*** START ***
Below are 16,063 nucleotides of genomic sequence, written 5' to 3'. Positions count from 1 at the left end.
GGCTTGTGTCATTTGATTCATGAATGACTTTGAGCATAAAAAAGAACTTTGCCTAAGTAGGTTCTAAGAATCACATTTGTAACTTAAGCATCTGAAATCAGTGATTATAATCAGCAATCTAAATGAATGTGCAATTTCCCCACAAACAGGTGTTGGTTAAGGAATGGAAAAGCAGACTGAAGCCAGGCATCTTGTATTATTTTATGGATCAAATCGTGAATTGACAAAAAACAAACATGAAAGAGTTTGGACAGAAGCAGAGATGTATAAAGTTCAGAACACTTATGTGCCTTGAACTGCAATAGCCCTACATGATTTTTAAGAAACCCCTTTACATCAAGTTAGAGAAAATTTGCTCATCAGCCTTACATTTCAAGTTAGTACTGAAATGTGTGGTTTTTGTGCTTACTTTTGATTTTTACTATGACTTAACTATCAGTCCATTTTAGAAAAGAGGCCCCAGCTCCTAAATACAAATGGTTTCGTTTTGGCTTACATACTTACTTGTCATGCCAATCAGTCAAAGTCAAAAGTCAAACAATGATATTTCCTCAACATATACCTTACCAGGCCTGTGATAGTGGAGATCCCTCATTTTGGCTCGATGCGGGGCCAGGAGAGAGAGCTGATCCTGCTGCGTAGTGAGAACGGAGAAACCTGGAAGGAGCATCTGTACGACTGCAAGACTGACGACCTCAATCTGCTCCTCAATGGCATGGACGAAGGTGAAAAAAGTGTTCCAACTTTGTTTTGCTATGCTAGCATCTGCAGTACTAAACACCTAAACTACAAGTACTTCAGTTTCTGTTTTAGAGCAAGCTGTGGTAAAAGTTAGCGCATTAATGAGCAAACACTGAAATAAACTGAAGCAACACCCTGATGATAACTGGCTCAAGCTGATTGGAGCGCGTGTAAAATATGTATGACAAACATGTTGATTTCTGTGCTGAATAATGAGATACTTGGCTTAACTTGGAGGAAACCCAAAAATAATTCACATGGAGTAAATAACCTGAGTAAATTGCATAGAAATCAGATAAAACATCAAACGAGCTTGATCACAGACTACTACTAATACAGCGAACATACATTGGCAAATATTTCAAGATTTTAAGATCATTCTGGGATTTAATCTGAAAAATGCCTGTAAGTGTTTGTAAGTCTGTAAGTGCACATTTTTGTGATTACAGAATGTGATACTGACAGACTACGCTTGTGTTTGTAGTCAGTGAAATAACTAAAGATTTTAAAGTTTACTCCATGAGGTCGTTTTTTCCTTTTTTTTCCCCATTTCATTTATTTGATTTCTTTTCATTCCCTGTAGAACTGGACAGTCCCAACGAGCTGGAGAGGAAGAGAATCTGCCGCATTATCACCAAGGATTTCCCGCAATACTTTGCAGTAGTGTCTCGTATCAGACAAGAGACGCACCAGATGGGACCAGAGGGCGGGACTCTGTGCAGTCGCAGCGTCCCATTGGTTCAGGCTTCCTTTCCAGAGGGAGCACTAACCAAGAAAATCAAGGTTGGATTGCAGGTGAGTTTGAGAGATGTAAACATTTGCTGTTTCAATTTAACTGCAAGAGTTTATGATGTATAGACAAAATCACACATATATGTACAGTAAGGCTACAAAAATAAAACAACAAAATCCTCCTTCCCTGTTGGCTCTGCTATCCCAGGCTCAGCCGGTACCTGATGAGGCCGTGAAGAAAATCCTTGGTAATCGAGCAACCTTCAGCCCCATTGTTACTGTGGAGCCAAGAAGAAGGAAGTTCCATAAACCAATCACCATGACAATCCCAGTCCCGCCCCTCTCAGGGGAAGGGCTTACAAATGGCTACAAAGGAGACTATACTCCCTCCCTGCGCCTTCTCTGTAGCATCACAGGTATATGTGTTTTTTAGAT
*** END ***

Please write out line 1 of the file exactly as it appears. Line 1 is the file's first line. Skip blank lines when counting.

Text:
Below are 16,063 nucleotides of genomic sequence, written 5' to 3'. Positions count from 1 at the left end.